The Israeli minister for Strategic Affairs Yuval Steinitz declared in a report that Palestinians thrive upon incitement embedded within educational institutions. “Incitement is a serious obstacle to peace … The Palestinian Authority is aware of the inciting messages in its official institutions.”
The report allegedly gives examples of incitement from various mediums, including curriculum and media, while declaring that “incitement is a widespread phenomenon that is an inseparable part of the Palestinian culture”. The generalising statement fails to take into account several ramifications – by obliterating the narrative of the Israeli occupation, the definition of Palestinian is generalised into the Orientalist stereotype depicting violence coveted by Israel and its Western allies, while failing to expound upon issues such as what constitutes Palestinian culture, the various experiences of Palestinians under the occupation, the identity of Palestinians in relation to their history prior to the occupation and the way identity evolved under oppression, bringing a conglomeration of different experiences united within a prevalent commitment to the right of return.
Instead, Steinitz provides a cacophony of complaints entrenched within the Zionist common complaint of anti-Semitism, finding fault with Palestinian determination to reclaim all of their territory including what constitutes the state of Israel and declaring the Palestinian curriculum as opposed to the concept of peace with Israel. The Palestinian Authority has been singled out for criticism regarding the allegedly prevailing trend of incitement in Palestinian society, despite the security agreements with the occupying power which has distanced Palestinian official representation from the people. “If Israelis are ever to believe that peace with Palestinians has a chance, the first step Mr Abbas must take is to swiftly terminate the campaign to delegitimize the Jewish people and its state,” declared Steinitz. The comment disregards the fact that, so far, any initial manifestation of peace has been characterised by further claims upon Palestinians, exacerbating the inequality which characterises the Zionist occupation.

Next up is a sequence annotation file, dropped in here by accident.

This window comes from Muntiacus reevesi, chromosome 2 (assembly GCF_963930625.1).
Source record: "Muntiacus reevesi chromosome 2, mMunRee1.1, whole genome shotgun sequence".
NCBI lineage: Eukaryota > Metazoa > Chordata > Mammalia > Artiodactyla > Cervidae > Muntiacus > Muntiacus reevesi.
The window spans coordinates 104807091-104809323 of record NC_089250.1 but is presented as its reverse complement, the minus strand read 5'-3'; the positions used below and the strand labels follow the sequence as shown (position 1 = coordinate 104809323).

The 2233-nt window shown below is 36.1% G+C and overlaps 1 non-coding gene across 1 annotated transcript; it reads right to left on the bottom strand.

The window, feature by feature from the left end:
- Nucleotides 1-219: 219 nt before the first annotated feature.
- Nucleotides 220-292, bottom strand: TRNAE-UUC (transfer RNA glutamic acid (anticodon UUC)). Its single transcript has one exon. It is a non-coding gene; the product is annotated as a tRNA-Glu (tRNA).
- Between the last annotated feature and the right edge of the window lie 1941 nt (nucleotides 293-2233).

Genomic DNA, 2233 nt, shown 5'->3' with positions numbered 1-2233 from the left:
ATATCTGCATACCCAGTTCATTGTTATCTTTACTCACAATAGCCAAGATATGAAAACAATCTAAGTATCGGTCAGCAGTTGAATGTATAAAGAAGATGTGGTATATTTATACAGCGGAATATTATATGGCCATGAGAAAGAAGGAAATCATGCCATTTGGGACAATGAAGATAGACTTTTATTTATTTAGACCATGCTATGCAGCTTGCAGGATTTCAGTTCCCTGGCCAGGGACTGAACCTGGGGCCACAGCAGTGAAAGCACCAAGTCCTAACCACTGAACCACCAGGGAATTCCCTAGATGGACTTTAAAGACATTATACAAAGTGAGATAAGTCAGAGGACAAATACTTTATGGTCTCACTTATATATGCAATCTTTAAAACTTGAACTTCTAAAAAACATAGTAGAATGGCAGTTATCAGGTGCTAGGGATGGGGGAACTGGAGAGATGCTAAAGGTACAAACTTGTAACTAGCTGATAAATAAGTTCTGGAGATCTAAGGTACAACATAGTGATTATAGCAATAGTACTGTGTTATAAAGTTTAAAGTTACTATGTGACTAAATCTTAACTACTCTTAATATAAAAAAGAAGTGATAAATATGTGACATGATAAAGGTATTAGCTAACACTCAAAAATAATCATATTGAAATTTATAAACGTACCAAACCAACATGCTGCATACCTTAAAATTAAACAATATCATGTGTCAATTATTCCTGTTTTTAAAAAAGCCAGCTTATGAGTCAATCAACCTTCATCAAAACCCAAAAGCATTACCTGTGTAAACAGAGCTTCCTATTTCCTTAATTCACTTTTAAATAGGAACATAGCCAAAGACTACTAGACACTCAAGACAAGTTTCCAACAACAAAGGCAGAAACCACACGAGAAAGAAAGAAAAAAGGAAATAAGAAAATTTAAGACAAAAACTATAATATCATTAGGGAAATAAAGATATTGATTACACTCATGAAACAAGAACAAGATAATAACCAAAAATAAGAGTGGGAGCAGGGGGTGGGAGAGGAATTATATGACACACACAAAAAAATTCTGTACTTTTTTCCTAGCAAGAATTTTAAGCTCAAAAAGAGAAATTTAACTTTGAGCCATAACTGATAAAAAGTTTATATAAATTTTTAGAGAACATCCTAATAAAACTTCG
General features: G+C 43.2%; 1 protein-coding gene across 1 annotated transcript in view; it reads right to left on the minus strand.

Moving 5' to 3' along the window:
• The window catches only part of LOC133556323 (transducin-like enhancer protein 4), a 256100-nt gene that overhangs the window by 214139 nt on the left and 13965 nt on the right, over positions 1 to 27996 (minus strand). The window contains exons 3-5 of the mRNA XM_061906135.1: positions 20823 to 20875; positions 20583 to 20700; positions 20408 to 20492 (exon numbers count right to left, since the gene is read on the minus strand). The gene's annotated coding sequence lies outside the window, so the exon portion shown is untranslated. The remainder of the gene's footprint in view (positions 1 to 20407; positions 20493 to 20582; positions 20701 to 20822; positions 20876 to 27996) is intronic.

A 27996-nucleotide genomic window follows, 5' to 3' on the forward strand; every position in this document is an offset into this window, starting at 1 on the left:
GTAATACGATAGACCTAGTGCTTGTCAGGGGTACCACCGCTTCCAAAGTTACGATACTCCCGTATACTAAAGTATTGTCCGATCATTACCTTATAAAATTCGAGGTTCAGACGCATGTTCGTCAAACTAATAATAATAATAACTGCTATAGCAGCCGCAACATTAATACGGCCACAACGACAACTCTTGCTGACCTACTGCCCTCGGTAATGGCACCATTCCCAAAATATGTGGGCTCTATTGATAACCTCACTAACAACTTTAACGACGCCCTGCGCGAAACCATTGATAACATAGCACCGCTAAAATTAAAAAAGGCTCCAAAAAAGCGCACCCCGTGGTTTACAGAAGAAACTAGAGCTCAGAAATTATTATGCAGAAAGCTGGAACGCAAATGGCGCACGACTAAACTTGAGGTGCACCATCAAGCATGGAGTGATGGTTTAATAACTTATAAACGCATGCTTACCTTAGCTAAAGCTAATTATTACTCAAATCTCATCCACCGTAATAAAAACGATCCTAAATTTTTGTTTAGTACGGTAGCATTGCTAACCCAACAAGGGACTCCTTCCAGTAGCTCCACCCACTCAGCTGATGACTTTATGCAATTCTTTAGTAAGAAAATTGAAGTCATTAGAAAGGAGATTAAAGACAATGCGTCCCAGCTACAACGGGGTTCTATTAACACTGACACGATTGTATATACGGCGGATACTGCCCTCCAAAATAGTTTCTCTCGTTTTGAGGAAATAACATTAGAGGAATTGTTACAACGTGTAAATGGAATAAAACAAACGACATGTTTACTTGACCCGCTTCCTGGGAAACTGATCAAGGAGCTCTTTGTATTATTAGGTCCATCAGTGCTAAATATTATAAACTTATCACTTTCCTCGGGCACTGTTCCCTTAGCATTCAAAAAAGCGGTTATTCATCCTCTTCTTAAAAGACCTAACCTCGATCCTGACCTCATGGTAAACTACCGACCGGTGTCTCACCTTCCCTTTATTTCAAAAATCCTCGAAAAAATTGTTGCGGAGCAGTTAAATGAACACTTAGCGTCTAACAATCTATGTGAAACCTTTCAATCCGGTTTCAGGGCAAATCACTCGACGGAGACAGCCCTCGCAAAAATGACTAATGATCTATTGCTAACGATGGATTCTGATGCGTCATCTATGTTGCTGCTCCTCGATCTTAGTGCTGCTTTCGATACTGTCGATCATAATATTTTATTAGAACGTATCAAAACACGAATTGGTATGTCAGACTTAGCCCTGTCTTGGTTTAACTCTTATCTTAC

It is not entirely precise to project the blame of delegitimization upon Palestinians. Israel is delegitimizing itself through its own violations of international law and the continuous efforts to manipulate its belligerent occupation. Israel’s legitimacy is borrowed from its allies and the United Nations – bodies which have upheld a commitment to systematic human rights violations through endorsing the creation of the state of Israel at the expense of a displaced population, despite an alleged commitment to prevent oppression.
According to the Zionist ideology, Palestinians are expected to endorse Israel’s definition of what constitutes identity, land and nationhood – a reminder that Israel still seeks Palestinian annihilation through acquiescence and a relinquishing of the right to land by abandoning resistance. However, Zionism is incapable of presenting an analogy of violence which does not correspond to the Holocaust. Israel insists upon depicting the dismantling of the occupation as a form of violence against the Jewish population, yet offers no other sustainable alternative which prohibits transgression of Palestinians’ rights. The occupation of Palestine should be identified as the embodiment of incitement, sustained by a perpetual adherence to Zionist intentions of displacement characterised by Israel’s reluctance to declare its borders.
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